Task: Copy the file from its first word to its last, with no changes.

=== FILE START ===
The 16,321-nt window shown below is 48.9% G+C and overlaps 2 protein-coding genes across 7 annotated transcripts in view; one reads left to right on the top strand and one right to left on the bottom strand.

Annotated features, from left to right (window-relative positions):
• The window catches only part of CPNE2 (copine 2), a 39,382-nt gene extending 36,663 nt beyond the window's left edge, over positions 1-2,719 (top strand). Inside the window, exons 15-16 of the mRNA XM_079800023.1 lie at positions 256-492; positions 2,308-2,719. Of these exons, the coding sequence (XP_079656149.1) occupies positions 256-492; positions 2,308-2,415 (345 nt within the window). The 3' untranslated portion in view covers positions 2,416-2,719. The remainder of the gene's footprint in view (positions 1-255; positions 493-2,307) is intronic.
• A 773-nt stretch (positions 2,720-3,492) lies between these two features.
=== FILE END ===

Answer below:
The 16,321-nt window shown below is 48.9% G+C and overlaps 2 protein-coding genes across 7 annotated transcripts in view; one reads left to right on the top strand and one right to left on the bottom strand.

Annotated features, from left to right (window-relative positions):
• The window catches only part of CPNE2 (copine 2), a 39,382-nt gene extending 36,663 nt beyond the window's left edge, over positions 1-2,719 (top strand). Inside the window, exons 15-16 of the mRNA XM_079800023.1 lie at positions 256-492; positions 2,308-2,719. Of these exons, the coding sequence (XP_079656149.1) occupies positions 256-492; positions 2,308-2,415 (345 nt within the window). The 3' untranslated portion in view covers positions 2,416-2,719. The remainder of the gene's footprint in view (positions 1-255; positions 493-2,307) is intronic.
• A 773-nt stretch (positions 2,720-3,492) lies between these two features.